With advances in the past few decades, we now see a larger number of patients with type 1 diabetes who are aging successfully and facing the new challenges that aging brings. There are subtle differences in how management issues present in patients with type 1 versus type 2 diabetes with cognitive decline. Patients with type 1 diabetes are typically proactive in their disease management and highly disciplined. Cognitive dysfunction in these patients creates significant distress for the first time in their lives; they suddenly feel a “lack of control” over the disease they have managed for many decades. The addition of autonomic dysfunction, gastropathy, or neuropathy may result in wider glucose excursions. These patients are usually more afraid of hyperglycemia than hypoglycemia—both of which they have managed for many years. However, cognitive dysfunction in older adults with type 1 diabetes has been found to be associated with hypoglycemic unawareness and glucose variability (5), which in turn increases the risk of severe hypoglycemia (54). The need for goal changes to avoid hypoglycemia and accept some hyperglycemia can be very difficult for many of these patients. It is important that clinicians recognize this need to “not let go” and take an approach with patience providing repeated education. Family members and caregivers become important for supervision to avoid errors in insulin dosing and to avoid severe hypoglycemia with falls and unconsciousness. With newer advances in technology, the careful use of continuous glucose monitoring and Bluetooth-enabled insulin pens may help patients with type 1 diabetes manage their disease safely.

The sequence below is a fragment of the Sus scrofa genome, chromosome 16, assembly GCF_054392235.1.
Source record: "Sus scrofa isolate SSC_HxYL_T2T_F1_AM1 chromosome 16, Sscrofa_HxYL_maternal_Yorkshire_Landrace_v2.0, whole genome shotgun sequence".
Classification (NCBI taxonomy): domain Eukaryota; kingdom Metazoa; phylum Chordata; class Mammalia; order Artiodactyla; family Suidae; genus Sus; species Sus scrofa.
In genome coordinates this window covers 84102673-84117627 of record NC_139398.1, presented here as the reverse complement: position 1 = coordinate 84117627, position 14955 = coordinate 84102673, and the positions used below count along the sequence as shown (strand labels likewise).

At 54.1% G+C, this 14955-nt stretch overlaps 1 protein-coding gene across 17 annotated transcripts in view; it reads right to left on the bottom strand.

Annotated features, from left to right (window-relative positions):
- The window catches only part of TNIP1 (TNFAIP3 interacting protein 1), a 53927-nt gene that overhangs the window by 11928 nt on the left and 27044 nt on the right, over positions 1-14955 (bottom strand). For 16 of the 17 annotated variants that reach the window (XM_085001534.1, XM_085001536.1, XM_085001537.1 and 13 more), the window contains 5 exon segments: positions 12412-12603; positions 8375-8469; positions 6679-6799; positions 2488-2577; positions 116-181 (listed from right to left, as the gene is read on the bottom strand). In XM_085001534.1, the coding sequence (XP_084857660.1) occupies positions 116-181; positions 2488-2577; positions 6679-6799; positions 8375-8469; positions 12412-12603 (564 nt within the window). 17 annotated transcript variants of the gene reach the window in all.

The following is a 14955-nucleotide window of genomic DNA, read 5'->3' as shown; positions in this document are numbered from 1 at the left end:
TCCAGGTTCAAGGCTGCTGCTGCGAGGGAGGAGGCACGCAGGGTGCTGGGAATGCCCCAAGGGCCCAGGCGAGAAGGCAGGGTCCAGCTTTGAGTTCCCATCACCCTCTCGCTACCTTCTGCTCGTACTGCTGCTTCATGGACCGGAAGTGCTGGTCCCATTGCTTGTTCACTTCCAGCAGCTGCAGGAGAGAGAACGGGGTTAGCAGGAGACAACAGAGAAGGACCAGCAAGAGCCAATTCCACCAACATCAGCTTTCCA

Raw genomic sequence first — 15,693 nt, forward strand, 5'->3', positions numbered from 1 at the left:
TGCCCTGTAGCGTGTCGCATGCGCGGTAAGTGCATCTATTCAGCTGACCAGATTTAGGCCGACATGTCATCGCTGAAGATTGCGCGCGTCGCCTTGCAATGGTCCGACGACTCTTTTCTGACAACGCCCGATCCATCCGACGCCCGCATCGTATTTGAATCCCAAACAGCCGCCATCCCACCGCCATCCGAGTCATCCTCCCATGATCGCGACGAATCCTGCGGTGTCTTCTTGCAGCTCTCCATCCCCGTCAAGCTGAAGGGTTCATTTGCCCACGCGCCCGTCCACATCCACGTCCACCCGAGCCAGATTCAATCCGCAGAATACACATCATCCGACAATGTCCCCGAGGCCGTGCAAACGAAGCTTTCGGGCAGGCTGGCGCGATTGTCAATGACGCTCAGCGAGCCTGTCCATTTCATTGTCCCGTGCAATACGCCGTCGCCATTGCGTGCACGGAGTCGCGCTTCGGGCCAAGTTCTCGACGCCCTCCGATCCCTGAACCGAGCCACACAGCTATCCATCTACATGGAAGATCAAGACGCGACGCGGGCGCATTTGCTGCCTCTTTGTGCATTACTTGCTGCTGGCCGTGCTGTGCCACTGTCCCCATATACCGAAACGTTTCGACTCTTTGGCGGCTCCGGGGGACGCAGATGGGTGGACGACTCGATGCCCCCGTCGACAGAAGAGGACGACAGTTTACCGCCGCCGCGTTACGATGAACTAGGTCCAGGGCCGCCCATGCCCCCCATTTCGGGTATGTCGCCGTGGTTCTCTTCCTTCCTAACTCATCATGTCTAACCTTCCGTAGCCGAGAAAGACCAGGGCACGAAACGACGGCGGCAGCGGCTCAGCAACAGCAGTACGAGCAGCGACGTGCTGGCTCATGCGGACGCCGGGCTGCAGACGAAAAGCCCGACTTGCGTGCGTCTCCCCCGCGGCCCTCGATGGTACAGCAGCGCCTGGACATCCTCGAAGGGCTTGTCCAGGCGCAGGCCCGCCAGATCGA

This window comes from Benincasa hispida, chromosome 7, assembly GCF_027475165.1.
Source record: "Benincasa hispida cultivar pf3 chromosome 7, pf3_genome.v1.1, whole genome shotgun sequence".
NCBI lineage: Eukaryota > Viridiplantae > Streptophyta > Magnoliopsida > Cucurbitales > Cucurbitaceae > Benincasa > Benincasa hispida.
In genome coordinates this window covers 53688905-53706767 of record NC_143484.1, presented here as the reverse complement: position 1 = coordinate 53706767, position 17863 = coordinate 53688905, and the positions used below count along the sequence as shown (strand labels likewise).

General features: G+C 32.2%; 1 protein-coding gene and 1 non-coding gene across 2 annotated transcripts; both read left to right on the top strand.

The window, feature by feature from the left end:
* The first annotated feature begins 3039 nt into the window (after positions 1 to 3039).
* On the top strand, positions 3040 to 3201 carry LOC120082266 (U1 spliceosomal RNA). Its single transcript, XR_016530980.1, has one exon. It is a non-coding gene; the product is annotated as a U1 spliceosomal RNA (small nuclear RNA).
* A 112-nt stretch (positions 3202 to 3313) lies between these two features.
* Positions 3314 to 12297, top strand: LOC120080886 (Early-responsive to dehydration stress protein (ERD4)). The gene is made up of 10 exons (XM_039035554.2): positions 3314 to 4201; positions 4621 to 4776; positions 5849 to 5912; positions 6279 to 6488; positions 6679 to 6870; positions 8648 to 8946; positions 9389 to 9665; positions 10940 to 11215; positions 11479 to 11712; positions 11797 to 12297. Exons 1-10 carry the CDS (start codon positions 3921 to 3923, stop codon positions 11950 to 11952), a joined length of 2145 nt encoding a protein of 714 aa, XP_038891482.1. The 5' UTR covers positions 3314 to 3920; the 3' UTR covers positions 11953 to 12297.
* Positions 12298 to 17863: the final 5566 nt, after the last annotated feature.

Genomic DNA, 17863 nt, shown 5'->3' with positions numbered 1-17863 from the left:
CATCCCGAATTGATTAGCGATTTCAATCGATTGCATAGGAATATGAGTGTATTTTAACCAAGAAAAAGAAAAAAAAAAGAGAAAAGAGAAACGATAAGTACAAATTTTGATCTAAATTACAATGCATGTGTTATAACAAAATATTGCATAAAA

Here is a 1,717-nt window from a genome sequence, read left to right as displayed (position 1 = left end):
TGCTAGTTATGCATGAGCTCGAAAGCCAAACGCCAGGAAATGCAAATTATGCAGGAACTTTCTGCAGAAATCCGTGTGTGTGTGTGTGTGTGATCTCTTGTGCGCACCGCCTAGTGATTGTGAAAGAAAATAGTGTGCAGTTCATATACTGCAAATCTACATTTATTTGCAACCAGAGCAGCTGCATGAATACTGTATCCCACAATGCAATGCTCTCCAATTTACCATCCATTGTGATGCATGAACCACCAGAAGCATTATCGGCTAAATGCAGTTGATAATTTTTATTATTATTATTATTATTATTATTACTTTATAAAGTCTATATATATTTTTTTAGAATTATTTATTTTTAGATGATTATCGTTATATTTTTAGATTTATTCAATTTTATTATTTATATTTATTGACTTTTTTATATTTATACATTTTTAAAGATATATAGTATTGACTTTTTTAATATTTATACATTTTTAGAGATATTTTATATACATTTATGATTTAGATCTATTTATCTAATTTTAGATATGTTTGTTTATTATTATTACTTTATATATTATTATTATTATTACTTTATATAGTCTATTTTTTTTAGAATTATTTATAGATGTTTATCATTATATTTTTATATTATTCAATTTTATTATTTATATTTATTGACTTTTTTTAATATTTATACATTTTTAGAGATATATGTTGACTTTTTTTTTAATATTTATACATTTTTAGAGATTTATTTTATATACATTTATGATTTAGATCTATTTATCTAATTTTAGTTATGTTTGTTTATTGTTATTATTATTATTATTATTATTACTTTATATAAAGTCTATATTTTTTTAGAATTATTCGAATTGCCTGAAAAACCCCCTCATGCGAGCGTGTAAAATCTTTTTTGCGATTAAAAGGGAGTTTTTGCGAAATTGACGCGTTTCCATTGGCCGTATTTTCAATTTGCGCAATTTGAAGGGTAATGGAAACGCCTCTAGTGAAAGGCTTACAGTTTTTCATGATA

Finally, it is important to remember that diabetes and its self-care requirement have an impact on quality of life in all age-groups. However, the presence of cognitive dysfunction significantly decreases the quality of life because of the difficulty in participating in self-care and other behavioral changes that frequently accompany this disease. Management plans that overwhelm patients physically, emotionally, or financially should be carefully avoided. In addition, it is important to care for the caregivers who are also distressed and overwhelmed. Treatment regimens should also consider convenience and the ability of the caregivers of older individuals with cognitive dysfunction.
Identification of cognitive dysfunction and modification of treatment regimens to accommodate it in older patients is important for successful diabetes management. Table 3 delineates the overarching principles of managing diabetes in the older population with coexisting cognitive dysfunction.
Acknowledgments. The author would like to thank Christine Slyne, Joslin Diabetes Center, for her editorial assistance.
Duality of Interest. No potential conflicts of interest relevant to this article were reported.
- Received June 8, 2016.
- Accepted August 31, 2016.
- © 2017 by the American Diabetes Association.